Swedish Tracing Paper is a type of dressmaking pattern tracing paper that is fairly translucent, drapeable and best of all – it’s pattern paper that is sewable! This makes it an incredible choice for making muslins or toiles whilst dressmaking.
In this guide we’re going to talk you through the product, as well as offer a tutorial on how to use this amazing dressmaking pattern paper & how using it can save you both time AND fabric!
What is Swedish Tracing Paper?
Unlike conventional pattern drafting paper that can tear or crumple easily, Swedish tracing paper can be used to
- Trace dressmaking patterns
- Alter patterns
- Sew pattern pieces traced on to Swedish Tracing Paper together to make a muslin & get an idea of fit
- Easily mark pattern alterations on to
It’s super useful and will save you time and fabric! You could easily skip making a muslin or toile from Calico fabric and use Swedish Tracing Paper instead.
New to dressmaking? Why not check out our Beginner’s Guide to Reading Dressmaking Patterns Post
What is Swedish Tracing Paper made from?
Swedish tracing paper is made from eco-friendly abaca fibres, making it compostable & environmentally friendly. The tightly packed, jumbled fibres make it more tear-resistant than regular pattern paper yet it’s still translucent enough to see through for tracing .
You can sew Swedish tracing paper in the same way you would sew regular ‘muslin’ fabrics using a universal needle and thread.
You can baste your traced pattern pieces together with a long stitch on your sewing machine. Once sewn you can easily mark any fit alterations on your pattern pieces in pencil. After that you can unpick the seams to adjust and retrace the pattern pieces!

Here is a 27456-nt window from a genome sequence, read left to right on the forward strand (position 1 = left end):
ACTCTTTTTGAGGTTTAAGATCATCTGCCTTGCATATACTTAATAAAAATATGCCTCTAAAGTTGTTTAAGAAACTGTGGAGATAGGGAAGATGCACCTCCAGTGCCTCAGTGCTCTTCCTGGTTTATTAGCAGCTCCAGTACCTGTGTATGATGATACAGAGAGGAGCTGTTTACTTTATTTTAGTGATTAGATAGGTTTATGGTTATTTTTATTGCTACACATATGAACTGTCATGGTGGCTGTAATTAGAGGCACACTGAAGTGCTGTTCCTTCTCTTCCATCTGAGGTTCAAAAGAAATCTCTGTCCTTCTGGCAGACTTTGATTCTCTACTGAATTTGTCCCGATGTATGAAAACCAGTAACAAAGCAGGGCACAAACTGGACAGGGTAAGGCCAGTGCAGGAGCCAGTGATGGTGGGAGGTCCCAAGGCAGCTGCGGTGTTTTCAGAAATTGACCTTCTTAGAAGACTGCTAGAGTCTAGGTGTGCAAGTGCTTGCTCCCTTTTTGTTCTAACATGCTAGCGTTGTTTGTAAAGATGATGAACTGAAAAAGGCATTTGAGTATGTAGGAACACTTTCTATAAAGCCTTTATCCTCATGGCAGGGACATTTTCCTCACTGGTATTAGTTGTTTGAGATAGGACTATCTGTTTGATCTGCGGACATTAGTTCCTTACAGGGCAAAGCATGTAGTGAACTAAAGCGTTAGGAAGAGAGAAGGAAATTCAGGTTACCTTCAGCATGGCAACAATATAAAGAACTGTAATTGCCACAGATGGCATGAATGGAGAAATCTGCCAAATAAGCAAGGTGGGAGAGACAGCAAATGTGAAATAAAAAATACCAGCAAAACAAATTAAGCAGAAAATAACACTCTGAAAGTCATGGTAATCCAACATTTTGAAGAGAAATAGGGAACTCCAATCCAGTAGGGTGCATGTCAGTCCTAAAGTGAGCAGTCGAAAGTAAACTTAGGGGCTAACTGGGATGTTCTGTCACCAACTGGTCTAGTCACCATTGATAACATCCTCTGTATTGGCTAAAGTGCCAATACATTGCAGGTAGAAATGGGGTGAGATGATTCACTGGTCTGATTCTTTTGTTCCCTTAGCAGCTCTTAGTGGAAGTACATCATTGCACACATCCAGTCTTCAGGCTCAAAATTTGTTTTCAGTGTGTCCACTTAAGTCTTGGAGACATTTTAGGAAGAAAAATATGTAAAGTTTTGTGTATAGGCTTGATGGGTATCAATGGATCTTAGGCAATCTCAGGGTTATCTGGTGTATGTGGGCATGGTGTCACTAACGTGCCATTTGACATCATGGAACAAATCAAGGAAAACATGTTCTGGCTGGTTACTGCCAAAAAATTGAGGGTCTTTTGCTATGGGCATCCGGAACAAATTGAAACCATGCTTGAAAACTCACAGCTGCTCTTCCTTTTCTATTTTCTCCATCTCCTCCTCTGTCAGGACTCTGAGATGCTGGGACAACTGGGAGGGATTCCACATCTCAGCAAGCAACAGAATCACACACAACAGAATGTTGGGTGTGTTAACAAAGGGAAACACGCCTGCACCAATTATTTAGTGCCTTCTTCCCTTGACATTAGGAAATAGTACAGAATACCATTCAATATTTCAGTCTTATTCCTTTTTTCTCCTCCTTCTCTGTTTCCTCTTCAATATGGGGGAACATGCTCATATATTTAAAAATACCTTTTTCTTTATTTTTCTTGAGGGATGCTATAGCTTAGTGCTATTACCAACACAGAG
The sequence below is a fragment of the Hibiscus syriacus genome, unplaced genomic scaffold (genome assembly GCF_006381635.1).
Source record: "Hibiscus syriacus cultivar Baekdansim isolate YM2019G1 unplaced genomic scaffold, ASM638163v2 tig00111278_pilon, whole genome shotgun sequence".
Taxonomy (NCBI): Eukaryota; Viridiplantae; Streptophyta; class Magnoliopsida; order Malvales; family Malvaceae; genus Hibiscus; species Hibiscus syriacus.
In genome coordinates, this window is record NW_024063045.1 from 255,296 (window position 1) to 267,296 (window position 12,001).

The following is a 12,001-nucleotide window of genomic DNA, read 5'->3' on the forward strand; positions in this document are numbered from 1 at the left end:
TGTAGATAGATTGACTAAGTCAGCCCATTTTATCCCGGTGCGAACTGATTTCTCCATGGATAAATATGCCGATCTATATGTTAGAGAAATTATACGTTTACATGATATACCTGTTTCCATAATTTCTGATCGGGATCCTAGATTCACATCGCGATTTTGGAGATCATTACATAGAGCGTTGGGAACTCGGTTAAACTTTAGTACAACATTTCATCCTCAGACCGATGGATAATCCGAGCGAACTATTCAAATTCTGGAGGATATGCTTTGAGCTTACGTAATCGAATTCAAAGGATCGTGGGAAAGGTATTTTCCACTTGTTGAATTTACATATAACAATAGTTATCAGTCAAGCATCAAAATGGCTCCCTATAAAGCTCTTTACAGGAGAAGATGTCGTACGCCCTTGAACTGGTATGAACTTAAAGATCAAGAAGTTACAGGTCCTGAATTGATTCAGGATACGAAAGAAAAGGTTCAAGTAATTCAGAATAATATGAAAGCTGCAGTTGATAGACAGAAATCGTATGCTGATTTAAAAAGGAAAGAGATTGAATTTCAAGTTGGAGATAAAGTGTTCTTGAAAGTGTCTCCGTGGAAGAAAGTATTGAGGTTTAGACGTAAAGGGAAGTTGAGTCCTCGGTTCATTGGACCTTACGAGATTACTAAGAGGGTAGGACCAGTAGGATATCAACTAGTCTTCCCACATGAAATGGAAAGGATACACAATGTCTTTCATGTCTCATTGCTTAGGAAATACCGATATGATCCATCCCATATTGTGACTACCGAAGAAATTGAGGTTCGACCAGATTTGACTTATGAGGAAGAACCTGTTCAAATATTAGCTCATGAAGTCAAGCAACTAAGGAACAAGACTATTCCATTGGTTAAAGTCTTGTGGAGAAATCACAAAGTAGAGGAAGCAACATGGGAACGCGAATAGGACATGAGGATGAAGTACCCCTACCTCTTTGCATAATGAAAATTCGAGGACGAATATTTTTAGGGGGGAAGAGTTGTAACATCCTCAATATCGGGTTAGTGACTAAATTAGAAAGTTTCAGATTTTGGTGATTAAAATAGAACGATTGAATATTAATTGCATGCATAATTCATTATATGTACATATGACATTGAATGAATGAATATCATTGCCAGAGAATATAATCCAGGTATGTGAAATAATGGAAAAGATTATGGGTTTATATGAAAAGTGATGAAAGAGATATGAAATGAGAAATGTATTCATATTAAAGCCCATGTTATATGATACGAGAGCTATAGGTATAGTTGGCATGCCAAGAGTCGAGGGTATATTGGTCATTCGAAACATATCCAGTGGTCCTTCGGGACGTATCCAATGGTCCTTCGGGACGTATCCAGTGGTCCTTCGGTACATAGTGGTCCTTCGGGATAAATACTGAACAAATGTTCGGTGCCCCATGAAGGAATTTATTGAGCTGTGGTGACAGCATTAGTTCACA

How to use Swedish Tracing Paper to trace a pattern
You Will Need:
- The pattern you want to trace
- Swedish Tracing Paper
- Mechanical pencil
- Tape Measure
- French curve
- Sticky Tape
- An eraser
Make it even easier with…
- A pattern notcher
- An awl
1. First, lay the pattern pieces you want to trace on a flat surface.
You may wish to dry iron them first so they lay completely flat for the most accurate trace.
Place your Swedish Tracing Paper on top.
You do not need to use a light box or a window to trace through as Swedish Tracing Paper is translucent enough to see even fairly fine lines through.
2. You can use pattern weights or pins to hold the tracing paper over the pattern pieces as it can have a tendency to curl away slightly.
If you find your tracing paper gets a little crumpled or creased, iron it on a silk or cool setting and a pressing cloth.
3. To trace off a master copy of any pattern simply trace over your desired sizes, markings & labels on your pattern pieces.
Swedish tracing paper is easy to mark with pencil, pen or even chalk, but pencil is easiest to remark and remove if you make a mistake.
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4. Next, cut around the edge of your pattern with paper scissors and mark with your awl all the markings (eg circle markings for bust points) & a pattern notcher for the notches, if you have one.
5. Either use your traced pattern straight away, or sew together using a basting stitch.
Once basted you can then try on your pattern for size!
Mark any adjustments you need to make & alter the pattern piece as required.
Retrace the pattern piece to try again.
6. You can use the pattern pieces you create from Swedish tracing paper as you would normal paper pattern pieces
Then, simply pin or use pattern weights when cutting out, but they are much more durable in use. For those of us who find the perfect pattern we want to make a time & time again – no more pin marked and destroyed paper pattern pieces!
Sewing and Handling Tips
- Needle – Universal machine needles work well for running a simple tacking stitch
- Thread – A polyester thread works best for creating muslins, as it does not snap easily and is smooth for easy removal.
- Sewing – Use a long, basting stitch length.
We hope you found this product guide helpful…. Do let us know what you thought in the comments – we love to hear from you!